I went to two more weekend retreats during my time in high school. One of them happened my junior year, and it was during my "accepting" time. The second one was during my senior year - I had to miss a band event to go to the team training for it, and I bravely stood against my band director's orders that everyone was required to be there and told him it was important to my spiritual journey. I carried his entire clarinet section, and he was a Southern Baptist who was very in favour of leading his students to Christ, so of course he let me go. While I did rear my ugly Baptistey head during this one (it was an Episcopal retreat, as were the previous two), I got far more out of it by helping to bring good spiritual experiences to other people than I did from actually going through as a candidate. This, looking back, is really the only thing that I got out of Christianity. I thought I had a relationship with God, but really I had a relationship with a book, a denomination, a lot of fears, and the fuzzy feelings I got from helping other people to feel they had a purpose.
Overall, the whole period was terrible. Outwardly I don't think I showed too many signs of oddness or inner turmoil, but inside I was always questioning my salvation and fighting myself to keep my actual beliefs suppressed. I went off to college and for the first year or so I continued to travel back home to go to church nearly every weekend. I joined Legends Alliance, where I started debating in the Controversial forum. Speaking to people of various religious and political standpoints eventually forced me to open my mind back up. I realized that, while the church had taught me that "Homosexuality Is Wrong; All Gay People Are Either Doing It On Purpose Or Have A Mental Imbalance" I had to force myself to believe it, and after researching information about literal Biblical translations, historical contexts, and psychological studies I realized that what the church so vehemently preached at me was Incorrect.
Add on a few more experiences like that one, add a best friend who practices a form of witchcraft-based paganism, and don't forget the predisposition toward the occult, from early high school. Mix it all together, and you get Fluffy Christian-tinged Paganism. Episcopaganism, if you will. I fumbled around in this area for a while, trying to learn more things about paganism at large, not really realizing what it is. I still harbored many leftover fears from Christianity, however, and I wouldn't give myself permission to let go of my religious beliefs. I ended up believing in some bastardized form of Christianity that stole elements from many different pagan religions. I eventually got tired of trying to reconcile all of my beliefs, suppositions, fears, and curiosities and decided I was going to take a break from religion for a while.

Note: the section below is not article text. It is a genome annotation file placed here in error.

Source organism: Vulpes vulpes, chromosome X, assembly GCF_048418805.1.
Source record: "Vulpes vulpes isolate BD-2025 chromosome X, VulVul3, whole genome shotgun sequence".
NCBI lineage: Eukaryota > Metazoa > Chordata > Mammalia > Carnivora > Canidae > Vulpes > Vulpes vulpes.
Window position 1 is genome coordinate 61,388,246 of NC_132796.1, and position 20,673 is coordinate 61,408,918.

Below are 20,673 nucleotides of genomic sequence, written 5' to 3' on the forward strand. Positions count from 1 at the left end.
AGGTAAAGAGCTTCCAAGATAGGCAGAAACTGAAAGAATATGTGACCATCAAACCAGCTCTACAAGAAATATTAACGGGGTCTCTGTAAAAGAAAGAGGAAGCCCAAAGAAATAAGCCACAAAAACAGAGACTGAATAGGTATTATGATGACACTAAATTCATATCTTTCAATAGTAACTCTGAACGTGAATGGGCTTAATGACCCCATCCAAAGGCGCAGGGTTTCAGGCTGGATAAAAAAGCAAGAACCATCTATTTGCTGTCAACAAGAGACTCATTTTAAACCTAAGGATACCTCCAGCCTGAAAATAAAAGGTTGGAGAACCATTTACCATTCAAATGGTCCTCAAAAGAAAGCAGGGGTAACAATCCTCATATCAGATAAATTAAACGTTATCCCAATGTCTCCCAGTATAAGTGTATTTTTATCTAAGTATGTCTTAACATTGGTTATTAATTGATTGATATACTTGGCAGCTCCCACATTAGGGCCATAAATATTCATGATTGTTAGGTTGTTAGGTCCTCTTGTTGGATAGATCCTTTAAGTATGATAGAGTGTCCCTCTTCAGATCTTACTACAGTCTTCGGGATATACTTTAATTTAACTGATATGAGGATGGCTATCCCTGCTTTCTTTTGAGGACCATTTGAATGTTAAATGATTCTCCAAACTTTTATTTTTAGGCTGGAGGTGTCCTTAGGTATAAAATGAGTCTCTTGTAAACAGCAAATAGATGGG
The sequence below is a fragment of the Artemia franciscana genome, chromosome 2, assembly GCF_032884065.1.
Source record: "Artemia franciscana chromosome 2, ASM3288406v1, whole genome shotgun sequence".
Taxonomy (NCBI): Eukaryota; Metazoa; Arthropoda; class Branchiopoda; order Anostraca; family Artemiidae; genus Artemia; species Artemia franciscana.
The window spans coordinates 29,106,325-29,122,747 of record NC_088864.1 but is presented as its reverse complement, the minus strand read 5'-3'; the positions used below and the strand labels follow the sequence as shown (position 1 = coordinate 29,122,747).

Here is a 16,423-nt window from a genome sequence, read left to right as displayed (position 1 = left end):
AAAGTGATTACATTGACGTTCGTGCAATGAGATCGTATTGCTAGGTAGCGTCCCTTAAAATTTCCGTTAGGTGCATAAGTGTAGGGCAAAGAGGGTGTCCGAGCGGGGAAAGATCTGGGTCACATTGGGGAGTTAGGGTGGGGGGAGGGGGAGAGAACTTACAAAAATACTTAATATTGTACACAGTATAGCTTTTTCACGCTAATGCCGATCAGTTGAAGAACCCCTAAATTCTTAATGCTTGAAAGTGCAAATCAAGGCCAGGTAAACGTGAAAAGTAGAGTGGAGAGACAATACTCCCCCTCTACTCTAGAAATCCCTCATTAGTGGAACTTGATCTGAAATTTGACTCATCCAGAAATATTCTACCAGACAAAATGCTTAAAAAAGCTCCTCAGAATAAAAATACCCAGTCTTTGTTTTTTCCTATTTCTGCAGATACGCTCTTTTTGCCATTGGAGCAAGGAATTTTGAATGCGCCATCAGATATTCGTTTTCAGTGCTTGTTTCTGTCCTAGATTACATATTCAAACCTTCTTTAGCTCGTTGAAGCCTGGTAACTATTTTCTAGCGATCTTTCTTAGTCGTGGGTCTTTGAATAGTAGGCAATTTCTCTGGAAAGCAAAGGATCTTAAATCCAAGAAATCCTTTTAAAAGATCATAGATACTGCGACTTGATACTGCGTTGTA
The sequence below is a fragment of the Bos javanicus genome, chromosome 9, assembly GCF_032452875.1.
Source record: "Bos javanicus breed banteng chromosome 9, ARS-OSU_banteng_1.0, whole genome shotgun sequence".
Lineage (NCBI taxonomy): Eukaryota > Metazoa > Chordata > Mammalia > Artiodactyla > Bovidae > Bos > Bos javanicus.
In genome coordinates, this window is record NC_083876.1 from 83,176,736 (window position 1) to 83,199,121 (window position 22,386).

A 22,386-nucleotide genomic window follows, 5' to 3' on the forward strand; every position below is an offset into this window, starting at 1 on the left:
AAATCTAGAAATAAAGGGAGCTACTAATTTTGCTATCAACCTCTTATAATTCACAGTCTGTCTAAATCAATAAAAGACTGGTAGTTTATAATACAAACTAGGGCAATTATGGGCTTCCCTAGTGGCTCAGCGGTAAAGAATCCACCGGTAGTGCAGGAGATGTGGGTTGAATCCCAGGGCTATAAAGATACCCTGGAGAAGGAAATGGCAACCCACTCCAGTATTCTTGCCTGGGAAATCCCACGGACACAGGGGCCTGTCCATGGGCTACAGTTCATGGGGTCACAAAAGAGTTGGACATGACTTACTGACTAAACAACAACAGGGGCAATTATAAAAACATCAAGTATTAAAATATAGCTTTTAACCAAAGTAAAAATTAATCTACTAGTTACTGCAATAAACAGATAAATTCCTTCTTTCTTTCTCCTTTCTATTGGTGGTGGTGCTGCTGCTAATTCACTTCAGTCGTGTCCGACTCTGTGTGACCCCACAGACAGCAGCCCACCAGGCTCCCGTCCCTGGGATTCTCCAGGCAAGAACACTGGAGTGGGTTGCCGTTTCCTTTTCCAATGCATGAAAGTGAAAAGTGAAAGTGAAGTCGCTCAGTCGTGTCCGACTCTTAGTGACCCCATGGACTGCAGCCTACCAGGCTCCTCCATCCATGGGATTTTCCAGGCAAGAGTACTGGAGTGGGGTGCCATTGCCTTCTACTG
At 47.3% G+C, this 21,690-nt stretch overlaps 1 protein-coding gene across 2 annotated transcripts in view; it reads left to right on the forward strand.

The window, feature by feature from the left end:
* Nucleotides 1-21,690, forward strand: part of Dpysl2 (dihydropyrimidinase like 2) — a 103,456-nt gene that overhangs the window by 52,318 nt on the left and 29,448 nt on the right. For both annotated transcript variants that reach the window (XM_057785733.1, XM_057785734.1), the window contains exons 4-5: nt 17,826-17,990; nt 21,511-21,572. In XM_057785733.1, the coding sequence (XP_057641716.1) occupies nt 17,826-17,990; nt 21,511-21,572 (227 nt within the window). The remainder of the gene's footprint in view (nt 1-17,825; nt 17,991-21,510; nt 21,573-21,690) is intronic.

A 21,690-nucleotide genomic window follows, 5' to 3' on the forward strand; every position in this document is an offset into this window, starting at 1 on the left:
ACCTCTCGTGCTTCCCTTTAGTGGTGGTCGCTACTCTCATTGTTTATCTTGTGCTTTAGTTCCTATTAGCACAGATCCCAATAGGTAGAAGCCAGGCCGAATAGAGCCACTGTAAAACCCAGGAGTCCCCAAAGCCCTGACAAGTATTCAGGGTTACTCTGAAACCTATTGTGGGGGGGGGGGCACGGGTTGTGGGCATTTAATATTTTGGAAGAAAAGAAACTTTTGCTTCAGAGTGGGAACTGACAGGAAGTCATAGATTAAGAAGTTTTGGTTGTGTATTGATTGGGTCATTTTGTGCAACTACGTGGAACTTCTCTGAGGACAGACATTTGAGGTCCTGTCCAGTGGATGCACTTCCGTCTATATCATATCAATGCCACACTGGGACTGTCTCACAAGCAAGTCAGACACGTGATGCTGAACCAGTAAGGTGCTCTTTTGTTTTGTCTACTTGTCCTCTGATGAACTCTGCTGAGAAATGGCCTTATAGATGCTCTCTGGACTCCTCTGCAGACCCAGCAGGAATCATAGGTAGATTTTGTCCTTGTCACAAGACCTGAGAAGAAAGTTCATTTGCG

This ended up causing me to be rather uneasy, since I knew that I really wanted to make up my mind about this. I decided that I needed to clear my head and start from square one - Why, exactly, did I believe in any gods at all? My mission was to figure out what my reasons were. Through a lot of evaluation and research, I realized that the only reasons I had were fear of punishment and a hope that someone was looking out for me. I have learned over the years that emotions are not necessarily good indicators of truth or reality, and as I could not find any reasons for belief that were not directly related to my emotions, I decided that I would suspend my beliefs. I would not call myself a believer until I had respectable reasons for belief.
The more I looked, the more I realized that there was more evidence pointing AGAINST a conscious entity known as God, and more evidence pointing towards a more empirical, natural way of things. Hence, I found it impossible to justify a belief in God, and could not, in good conscience, claim to believe in one any longer. I identify as an agnostic atheist, among other titles which I will likely discuss in future blogs, so I am not completely opposed to the idea of belief in God, I simply cannot believe unless someone presents me with very compelling evidence. And I don't think that any such evidence exists, so I don't see myself changing my mind on that anytime soon. ;)
If anyone actually read all of this, please drop me a comment and tell me what you think! I would love to hear from anyone who agrees, disagrees, or anyone who has had a similar experience with the church.